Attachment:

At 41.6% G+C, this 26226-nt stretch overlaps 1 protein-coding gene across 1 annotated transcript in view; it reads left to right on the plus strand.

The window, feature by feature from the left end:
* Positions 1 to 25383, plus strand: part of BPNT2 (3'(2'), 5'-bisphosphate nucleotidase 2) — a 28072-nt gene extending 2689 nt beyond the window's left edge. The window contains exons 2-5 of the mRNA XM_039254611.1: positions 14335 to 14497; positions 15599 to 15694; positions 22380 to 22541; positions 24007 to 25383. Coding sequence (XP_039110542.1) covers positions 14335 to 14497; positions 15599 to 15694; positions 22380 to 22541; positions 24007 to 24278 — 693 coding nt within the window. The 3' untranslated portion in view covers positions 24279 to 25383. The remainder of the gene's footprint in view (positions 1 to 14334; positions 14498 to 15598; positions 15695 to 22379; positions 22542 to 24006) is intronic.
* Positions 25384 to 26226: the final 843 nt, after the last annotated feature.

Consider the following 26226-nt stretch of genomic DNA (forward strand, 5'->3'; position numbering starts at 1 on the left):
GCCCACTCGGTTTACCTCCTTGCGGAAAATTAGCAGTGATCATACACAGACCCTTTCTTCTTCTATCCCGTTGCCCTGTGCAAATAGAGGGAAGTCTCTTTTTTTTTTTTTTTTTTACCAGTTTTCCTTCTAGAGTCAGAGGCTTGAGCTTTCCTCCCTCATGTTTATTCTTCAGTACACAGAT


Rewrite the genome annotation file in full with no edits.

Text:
At 41.6% G+C, this 26226-nt stretch overlaps 1 protein-coding gene across 1 annotated transcript in view; it reads left to right on the plus strand.

The window, feature by feature from the left end:
* Positions 1 to 25383, plus strand: part of BPNT2 (3'(2'), 5'-bisphosphate nucleotidase 2) — a 28072-nt gene extending 2689 nt beyond the window's left edge. The window contains exons 2-5 of the mRNA XM_039254611.1: positions 14335 to 14497; positions 15599 to 15694; positions 22380 to 22541; positions 24007 to 25383. Coding sequence (XP_039110542.1) covers positions 14335 to 14497; positions 15599 to 15694; positions 22380 to 22541; positions 24007 to 24278 — 693 coding nt within the window. The 3' untranslated portion in view covers positions 24279 to 25383. The remainder of the gene's footprint in view (positions 1 to 14334; positions 14498 to 15598; positions 15695 to 22379; positions 22542 to 24006) is intronic.
* Positions 25384 to 26226: the final 843 nt, after the last annotated feature.

Consider the following 26226-nt stretch of genomic DNA (forward strand, 5'->3'; position numbering starts at 1 on the left):
GCCCACTCGGTTTACCTCCTTGCGGAAAATTAGCAGTGATCATACACAGACCCTTTCTTCTTCTATCCCGTTGCCCTGTGCAAATAGAGGGAAGTCTCTTTTTTTTTTTTTTTTTTACCAGTTTTCCTTCTAGAGTCAGAGGCTTGAGCTTTCCTCCCTCATGTTTATTCTTCAGTACACAGAT